Cattle will graze land trusts within Browns Park

aDecision about long-term management still pending


Cattle will graze on state land trusts within Browns Park National Wildlife Refuge this spring. But no decision has been made about whether that situation will be permanent.

The State Land Board is prepared to grant Vermillion Livestock a 90-day temporary use permit for a square mile of state land, so the ranch's cattle have access to the Green River, said Beverly Rave, the land board's Craig liaison.

From Vermillion's grazing lease on Bureau of Land Management ground south of the refuge, the river provides the nearest available water.

Tuesday marked the first day of Vermillion's grazing lease on that ground. On the same day, a committee dedicated to determining the best use of the state land trusts met in Craig to discuss a grazing study conducted by Natural Resource Options of Bozeman, Mont.

The study found that some grazing could be appropriate on the state trusts. Grazing could reduce fuel loads and invasive weeds while helping the growth of desirable plants, according to the study.

The refuge's managing agency, the U.S. Fish and Wildlife Service, refused to participate in the study because, according to the agency, the study wasn't compatible with the refuge's mission of providing migratory bird habitat.

No Fish and Wildlife representatives attended Tuesday's meeting, but refuge Manager Jerry Rodriguez sent a four-page letter criticizing the study.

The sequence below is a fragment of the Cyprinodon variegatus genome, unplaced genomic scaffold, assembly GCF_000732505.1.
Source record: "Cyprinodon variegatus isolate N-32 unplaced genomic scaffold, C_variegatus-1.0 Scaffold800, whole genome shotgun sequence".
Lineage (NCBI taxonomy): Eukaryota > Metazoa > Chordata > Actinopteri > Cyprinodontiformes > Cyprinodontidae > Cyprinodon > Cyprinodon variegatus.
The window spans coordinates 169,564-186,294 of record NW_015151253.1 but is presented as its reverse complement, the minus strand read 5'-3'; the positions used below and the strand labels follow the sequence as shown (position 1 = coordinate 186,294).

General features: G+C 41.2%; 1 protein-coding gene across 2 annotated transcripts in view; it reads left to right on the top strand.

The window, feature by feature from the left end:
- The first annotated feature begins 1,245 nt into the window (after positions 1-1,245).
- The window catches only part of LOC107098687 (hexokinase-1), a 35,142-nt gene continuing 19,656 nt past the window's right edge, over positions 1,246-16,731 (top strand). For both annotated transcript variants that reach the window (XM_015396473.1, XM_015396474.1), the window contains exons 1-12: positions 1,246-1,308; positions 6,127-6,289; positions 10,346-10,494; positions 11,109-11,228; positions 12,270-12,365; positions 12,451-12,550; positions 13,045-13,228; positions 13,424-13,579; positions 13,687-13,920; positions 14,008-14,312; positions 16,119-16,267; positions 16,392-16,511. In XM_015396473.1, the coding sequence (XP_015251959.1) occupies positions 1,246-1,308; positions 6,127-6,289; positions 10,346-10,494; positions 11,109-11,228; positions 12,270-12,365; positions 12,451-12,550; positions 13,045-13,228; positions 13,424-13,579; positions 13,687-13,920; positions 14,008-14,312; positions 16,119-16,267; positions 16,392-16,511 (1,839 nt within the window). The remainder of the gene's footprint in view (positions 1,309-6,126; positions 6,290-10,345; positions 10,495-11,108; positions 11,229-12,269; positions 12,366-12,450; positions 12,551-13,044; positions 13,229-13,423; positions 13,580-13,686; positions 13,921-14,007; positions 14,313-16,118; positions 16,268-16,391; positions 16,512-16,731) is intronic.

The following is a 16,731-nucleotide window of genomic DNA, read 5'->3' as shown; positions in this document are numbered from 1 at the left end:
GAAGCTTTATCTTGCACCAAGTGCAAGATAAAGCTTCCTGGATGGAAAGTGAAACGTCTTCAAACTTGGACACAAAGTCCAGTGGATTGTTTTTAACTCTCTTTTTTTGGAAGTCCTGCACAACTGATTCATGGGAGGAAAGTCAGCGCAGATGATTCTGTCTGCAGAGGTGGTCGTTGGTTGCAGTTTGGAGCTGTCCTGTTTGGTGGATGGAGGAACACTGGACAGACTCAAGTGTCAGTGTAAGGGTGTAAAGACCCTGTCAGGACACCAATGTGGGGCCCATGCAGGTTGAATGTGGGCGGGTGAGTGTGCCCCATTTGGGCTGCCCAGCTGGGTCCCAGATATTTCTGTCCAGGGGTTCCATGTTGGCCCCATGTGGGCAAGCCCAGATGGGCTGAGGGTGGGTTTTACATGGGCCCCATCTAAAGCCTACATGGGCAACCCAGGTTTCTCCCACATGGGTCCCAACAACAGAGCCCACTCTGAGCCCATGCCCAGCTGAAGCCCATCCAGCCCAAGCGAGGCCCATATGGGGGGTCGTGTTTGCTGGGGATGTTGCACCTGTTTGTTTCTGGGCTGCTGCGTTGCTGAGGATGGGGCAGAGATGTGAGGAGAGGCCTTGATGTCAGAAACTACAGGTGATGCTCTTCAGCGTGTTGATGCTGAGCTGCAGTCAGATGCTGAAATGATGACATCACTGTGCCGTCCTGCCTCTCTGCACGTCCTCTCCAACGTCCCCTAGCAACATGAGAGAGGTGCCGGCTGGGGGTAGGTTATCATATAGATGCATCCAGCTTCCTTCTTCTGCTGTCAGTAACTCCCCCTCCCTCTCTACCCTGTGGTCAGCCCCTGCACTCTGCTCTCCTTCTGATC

Although some in the group had criticisms of the comments, the committee decided to wait to address the comments until Fish and Wildlife could be present.

It's the State Land Board's mission to manage state land trusts to earn money for kindergarten through 12th-grade education in Colorado.

The State Land Board has spent $7,500 on the study so far. If the committee decides to have Natural Resources Options complete its five-year proposal, which includes additional study of the land, the State Land Board will spend $37,500.

Vermillion Livestock pays $500, the typical fee for a 90-day temporary use permit, to graze cattle on the trust.

Committee members include representatives from BLM, the Colorado Division of Wildlife, the State Land Board, Moffat County, The Nature Conservancy and Vermillion Livestock.

Commenting has been disabled for this item.